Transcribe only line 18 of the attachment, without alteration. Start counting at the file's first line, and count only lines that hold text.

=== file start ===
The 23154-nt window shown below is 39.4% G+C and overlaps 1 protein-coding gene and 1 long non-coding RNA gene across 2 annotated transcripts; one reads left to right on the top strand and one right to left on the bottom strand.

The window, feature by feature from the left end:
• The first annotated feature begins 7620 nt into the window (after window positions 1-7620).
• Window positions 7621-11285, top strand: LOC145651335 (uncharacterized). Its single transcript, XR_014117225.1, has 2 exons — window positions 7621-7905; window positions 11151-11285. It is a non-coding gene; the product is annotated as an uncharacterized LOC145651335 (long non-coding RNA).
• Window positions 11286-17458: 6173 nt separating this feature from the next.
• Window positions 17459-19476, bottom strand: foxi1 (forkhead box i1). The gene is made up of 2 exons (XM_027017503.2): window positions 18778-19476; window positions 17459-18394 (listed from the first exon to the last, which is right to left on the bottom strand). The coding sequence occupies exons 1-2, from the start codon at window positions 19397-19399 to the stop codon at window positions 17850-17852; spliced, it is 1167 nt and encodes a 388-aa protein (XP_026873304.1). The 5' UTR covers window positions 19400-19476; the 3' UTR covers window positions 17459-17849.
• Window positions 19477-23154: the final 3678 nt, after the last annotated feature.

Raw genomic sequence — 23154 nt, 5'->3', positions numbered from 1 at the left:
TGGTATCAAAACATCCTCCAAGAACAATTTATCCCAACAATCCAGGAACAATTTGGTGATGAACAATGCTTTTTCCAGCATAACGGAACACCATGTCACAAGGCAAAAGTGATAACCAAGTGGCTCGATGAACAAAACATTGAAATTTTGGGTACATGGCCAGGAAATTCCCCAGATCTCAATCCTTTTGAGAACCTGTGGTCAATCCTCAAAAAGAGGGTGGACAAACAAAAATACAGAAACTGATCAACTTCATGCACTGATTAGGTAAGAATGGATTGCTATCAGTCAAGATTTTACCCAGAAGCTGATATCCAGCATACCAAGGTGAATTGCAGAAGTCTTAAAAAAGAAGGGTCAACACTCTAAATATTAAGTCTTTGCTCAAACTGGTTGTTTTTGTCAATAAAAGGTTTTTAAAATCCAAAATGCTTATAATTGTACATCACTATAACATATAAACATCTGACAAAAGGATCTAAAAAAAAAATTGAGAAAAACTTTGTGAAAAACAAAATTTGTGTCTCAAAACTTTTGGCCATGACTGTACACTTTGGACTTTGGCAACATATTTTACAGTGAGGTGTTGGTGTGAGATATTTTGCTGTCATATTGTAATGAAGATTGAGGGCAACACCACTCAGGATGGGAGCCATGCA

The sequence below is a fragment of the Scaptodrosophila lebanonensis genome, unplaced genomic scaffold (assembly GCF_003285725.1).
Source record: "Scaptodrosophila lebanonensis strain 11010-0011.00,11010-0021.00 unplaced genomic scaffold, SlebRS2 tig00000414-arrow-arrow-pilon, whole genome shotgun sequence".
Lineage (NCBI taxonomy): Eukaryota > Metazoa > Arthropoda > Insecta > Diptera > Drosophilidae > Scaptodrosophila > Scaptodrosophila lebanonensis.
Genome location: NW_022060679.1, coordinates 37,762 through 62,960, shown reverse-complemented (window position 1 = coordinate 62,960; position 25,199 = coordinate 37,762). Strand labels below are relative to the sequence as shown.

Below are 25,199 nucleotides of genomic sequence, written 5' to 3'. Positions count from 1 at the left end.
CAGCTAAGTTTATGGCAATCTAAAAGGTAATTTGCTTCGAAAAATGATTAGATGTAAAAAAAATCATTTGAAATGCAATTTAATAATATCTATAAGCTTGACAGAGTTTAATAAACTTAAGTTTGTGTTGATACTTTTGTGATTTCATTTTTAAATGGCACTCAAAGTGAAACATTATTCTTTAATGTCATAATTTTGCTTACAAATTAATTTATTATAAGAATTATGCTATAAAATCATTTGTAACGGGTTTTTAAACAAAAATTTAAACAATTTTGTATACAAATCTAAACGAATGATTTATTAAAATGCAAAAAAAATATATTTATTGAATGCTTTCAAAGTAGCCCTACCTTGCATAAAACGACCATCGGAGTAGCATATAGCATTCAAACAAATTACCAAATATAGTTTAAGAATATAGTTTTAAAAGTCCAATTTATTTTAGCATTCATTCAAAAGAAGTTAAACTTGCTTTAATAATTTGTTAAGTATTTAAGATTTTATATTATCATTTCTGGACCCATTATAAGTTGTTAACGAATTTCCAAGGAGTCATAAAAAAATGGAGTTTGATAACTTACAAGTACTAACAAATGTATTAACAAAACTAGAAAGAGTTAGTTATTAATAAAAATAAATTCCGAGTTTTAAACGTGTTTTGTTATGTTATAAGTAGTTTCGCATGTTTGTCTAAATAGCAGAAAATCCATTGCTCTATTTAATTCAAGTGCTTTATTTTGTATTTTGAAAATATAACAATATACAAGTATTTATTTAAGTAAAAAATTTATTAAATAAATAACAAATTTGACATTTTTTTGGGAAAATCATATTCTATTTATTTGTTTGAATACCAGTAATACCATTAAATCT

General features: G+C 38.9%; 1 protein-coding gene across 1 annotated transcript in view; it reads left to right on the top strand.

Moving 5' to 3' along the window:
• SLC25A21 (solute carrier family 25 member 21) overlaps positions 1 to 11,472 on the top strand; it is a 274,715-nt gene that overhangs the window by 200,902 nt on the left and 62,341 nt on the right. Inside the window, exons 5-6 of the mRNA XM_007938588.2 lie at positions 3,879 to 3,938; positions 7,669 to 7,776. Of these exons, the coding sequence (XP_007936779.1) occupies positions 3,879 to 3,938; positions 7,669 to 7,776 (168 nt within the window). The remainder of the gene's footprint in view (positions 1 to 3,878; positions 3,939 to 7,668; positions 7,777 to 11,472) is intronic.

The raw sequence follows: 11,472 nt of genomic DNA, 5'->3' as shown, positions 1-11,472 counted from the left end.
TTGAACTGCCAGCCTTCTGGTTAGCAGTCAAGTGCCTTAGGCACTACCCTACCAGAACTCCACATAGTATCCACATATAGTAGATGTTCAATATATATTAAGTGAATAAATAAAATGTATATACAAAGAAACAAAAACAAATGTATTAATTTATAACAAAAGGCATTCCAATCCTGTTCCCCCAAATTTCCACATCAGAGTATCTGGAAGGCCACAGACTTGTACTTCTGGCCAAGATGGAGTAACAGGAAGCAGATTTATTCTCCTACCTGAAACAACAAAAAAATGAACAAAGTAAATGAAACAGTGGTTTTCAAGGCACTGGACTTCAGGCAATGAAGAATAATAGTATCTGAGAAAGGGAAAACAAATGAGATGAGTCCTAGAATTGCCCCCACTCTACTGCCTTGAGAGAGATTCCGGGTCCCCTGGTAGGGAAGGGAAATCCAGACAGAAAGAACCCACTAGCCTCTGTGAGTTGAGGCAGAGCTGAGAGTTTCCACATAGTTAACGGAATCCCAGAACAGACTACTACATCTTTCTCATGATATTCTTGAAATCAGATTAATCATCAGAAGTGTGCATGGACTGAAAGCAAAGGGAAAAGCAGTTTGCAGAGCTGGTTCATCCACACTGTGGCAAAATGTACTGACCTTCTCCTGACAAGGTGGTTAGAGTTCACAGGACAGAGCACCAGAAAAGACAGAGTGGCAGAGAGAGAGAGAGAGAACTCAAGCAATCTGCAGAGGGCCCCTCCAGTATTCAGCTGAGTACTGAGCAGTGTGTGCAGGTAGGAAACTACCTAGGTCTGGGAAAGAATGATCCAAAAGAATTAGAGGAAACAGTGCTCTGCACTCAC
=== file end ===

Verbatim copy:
• SLC25A21 (solute carrier family 25 member 21) overlaps positions 1 to 11,472 on the top strand; it is a 274,715-nt gene that overhangs the window by 200,902 nt on the left and 62,341 nt on the right. Inside the window, exons 5-6 of the mRNA XM_007938588.2 lie at positions 3,879 to 3,938; positions 7,669 to 7,776. Of these exons, the coding sequence (XP_007936779.1) occupies positions 3,879 to 3,938; positions 7,669 to 7,776 (168 nt within the window). The remainder of the gene's footprint in view (positions 1 to 3,878; positions 3,939 to 7,668; positions 7,777 to 11,472) is intronic.